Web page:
To Your Health: It's grilling season: Let's be safe out there
By Leia Kedem/University of Illinois Extension
I don't know about you, but I am fired up to fire up my grill after the brutal winter we had. Grilling is one of my favorite ways to prepare all types of foods — from the typical burgers, steaks and chicken to fish, vegetables and even fruit. It's a relatively low-fat preparation method, and the high temperatures help bring out delicious flavors (calorie-free) thanks to chemical reactions like caramelization and browning.
But while high temps on the barbecue can have benefits, heat can increase the likelihood of food poisoning. The warmer it gets, the more bacteria multiply. At a certain temperature, they do get destroyed, but sometimes bacteria have produced toxins that are not inactivated by heat. When we leave foods sitting out or fail to cook them properly, we may be setting ourselves up for a night in the bathroom.
Are you doing all you can to prevent food poisoning? Follow these important tips from the USDA to barbecue with the best of them.
From the store
When shopping, buy cold food like meat and poultry last, right before checkout. Separate raw meat and poultry from other food in your shopping cart. To guard against cross-contamination, which can happen when raw meat or poultry juices drip on other food, put packages of raw meat and poultry into plastic bags. Plan to drive directly home from the grocery. You may want to take a cooler with ice for perishables. Always refrigerate perishable food within two hours. Refrigerate within one hour when the temperature is above 90 F.
At home, place meat and poultry in the refrigerator immediately. Freeze poultry and ground meat that won't be used in one or two days; freeze other meat within four to five days.
Completely thaw meat and poultry before grilling so it cooks more evenly. Use the refrigerator for slow, safe thawing or thaw sealed packages in cold water. For quicker thawing, you can microwave defrost if the food will be placed immediately on the grill.
A marinade is a savory, acidic sauce in which a food is soaked to enrich its flavor or to tenderize it. Marinate food in the refrigerator, not on the counter. Poultry and cubed meat or stew meat can be marinated up to two days. Beef, veal, pork and lamb roasts, chops and steaks may be marinated up to five days. If some of the marinade is to be used as a sauce on the cooked food, reserve a portion of the marinade before putting raw meat and poultry in it. However, if the marinade used on raw meat or poultry is to be reused, make sure to let it come to a boil first to destroy any harmful bacteria.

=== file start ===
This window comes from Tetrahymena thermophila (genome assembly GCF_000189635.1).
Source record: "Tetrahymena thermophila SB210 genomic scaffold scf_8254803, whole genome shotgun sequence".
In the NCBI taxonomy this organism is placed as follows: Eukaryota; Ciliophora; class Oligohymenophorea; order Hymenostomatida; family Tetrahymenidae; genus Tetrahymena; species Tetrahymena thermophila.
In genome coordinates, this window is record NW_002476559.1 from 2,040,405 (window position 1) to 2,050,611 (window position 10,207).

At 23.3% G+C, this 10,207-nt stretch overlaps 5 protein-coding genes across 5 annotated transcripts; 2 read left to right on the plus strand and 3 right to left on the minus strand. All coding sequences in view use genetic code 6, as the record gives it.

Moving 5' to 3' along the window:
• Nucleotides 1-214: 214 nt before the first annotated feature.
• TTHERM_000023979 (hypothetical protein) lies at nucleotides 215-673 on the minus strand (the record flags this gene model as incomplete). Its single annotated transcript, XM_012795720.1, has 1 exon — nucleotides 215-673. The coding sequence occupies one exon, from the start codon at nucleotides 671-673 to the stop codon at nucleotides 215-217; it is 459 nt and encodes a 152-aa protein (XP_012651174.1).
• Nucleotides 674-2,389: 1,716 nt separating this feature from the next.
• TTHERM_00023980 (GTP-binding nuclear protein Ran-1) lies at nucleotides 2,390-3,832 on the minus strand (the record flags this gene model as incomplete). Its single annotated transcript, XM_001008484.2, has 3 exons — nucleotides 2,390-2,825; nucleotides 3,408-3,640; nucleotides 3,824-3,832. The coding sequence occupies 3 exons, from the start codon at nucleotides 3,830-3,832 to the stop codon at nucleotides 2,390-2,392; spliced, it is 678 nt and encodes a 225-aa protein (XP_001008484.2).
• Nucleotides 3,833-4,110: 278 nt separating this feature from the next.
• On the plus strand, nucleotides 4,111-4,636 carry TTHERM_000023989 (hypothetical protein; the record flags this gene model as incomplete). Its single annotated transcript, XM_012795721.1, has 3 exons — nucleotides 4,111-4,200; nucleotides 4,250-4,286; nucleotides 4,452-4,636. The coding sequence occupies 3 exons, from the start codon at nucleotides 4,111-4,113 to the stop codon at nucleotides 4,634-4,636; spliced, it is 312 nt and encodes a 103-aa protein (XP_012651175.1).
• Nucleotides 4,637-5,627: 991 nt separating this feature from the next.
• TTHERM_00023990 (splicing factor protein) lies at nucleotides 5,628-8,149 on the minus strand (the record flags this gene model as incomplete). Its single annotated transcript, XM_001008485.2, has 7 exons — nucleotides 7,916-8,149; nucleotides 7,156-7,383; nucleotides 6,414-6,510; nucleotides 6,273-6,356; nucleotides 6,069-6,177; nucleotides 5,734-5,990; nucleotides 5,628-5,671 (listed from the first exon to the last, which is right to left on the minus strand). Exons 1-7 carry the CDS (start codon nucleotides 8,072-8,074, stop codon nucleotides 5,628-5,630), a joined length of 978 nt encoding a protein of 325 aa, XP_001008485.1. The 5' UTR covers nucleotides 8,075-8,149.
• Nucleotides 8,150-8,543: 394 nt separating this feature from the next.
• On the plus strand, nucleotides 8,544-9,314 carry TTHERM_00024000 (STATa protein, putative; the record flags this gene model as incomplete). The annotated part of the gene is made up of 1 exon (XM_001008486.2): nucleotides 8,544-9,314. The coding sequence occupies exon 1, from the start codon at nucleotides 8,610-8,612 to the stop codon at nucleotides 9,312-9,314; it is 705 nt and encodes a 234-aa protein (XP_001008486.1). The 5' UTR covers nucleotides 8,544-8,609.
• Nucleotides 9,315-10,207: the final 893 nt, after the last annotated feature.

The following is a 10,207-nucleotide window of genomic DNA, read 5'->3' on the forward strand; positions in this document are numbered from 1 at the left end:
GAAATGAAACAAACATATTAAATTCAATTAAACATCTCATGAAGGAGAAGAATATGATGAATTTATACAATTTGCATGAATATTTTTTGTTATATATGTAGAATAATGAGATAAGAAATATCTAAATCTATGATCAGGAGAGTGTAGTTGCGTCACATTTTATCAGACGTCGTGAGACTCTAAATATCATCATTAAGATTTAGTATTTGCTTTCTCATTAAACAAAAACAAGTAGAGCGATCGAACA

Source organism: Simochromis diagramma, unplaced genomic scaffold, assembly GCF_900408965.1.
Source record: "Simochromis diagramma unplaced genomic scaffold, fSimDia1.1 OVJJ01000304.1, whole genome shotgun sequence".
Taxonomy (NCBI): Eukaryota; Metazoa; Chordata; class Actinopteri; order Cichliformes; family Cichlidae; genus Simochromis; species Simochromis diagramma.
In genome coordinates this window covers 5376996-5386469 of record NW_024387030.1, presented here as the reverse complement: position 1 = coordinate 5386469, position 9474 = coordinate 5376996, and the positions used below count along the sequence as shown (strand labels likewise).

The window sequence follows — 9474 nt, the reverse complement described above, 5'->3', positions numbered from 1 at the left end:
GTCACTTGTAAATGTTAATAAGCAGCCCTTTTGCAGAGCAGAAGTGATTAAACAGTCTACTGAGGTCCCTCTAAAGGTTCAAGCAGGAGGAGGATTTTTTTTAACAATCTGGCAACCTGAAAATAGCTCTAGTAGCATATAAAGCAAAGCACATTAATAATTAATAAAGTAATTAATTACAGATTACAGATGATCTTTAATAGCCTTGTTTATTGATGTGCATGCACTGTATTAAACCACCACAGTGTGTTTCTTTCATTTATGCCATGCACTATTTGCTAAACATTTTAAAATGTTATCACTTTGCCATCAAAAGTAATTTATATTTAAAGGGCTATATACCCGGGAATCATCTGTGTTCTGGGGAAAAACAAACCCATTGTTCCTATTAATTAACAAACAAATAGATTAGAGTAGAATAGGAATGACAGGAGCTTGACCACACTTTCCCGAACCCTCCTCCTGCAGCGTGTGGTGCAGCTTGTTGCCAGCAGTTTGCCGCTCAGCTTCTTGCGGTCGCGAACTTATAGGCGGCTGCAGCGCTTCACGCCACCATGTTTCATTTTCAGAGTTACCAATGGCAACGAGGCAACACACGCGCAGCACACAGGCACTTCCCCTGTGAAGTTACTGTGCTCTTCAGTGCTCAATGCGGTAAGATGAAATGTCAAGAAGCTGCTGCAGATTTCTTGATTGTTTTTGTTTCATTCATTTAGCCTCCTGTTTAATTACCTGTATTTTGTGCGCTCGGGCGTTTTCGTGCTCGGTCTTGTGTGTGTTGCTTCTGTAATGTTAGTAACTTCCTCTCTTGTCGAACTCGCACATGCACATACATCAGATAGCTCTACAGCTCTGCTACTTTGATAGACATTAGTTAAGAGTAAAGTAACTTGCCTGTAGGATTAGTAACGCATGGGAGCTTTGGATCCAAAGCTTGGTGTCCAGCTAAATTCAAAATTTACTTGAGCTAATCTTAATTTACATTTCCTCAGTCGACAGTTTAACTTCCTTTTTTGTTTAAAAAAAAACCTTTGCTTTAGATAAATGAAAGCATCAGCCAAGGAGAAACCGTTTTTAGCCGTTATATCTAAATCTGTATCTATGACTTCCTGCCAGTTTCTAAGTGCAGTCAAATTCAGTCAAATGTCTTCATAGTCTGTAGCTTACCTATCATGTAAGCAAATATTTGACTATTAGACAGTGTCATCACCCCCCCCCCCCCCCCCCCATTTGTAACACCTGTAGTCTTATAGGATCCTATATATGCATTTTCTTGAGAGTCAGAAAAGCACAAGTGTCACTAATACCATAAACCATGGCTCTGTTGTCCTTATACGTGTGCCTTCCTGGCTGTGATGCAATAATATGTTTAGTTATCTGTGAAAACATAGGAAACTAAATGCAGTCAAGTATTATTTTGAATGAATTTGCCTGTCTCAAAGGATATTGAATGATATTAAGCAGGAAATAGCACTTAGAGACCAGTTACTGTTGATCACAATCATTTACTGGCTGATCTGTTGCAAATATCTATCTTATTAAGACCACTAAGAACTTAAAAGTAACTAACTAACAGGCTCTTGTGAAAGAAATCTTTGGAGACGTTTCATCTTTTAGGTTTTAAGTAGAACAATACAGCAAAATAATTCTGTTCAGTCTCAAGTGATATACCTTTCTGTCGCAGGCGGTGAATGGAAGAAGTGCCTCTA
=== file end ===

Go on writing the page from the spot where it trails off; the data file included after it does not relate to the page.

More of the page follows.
When carrying food to another location, keep it cold to minimize bacterial growth. Use an insulated cooler with sufficient ice or ice packs to keep the food at 40 F or below. Pack food right from the refrigerator into the cooler immediately before leaving home.
Keep cold food cold
Keep meat and poultry refrigerated until ready to use. Only take out the meat and poultry that will immediately be placed on the grill.
When using a cooler, keep it out of the direct sun by placing it in the shade or shelter. Avoid opening the lid too often, which lets cold air out and warm air in. Pack beverages in one cooler and perishables in a separate cooler.
Keep everything clean
Be sure there are plenty of clean utensils and platters. To prevent foodborne illness, don't use the same platter and utensils for raw and cooked meat and poultry. Harmful bacteria present in raw meat and poultry and their juices can contaminate safely cooked food.
If you're eating away from home, find out if there's a source of clean water. If not, bring water for preparation and cleaning. Or pack clean cloths and moist towelettes for cleaning surfaces and hands.
Precooking food partially in the microwave, oven or stove is a good way of reducing grilling time. Just make sure that the food goes immediately on the preheated grill to complete cooking.
Cook food to a safe minimum internal temperature to destroy harmful bacteria. Meat and poultry cooked on a grill often browns very fast on the outside. Use a food thermometer to be sure the food has reached a safe minimum internal temperature: whole poultry, 165 F; poultry breasts, 165 F; ground poultry, 165 F; ground meats, 160 F; beef, pork, lamb and veal (steaks, roasts and chops), 145 F; and allow to rest at least 3 minutes.
Never partially grill meat or poultry and finish cooking later.
When reheating fully cooked meats like hot dogs, grill to 165 F or until steaming hot.
Keep hot food hot
After cooking meat and poultry on the grill, keep it hot until served — at 140 F or warmer.
Keep cooked meats hot by setting them to the side of the grill rack, not directly over the coals where they could overcook. At home, the cooked meat can be kept hot in an oven set at approximately 200 F, in a chafing dish or slow cooker, or on a warming tray.
Serving the food
When taking food off the grill, use a clean platter. Don't put cooked food on the same platter that held raw meat or poultry. Any harmful bacteria present in the raw meat juices could contaminate safely cooked food.
In hot weather (above 90 F), food should never sit out for more than one hour.
Refrigerate any leftovers promptly in shallow containers. Discard any food left out more than two hours (one hour if temperatures are above 90 F).
Leia Kedem is a nutrition and wellness educator with the University of Illinois Extension, serving Champaign, Ford, Iroquois and Vermilion counties. Contact her at 333-7672 or at email@example.com.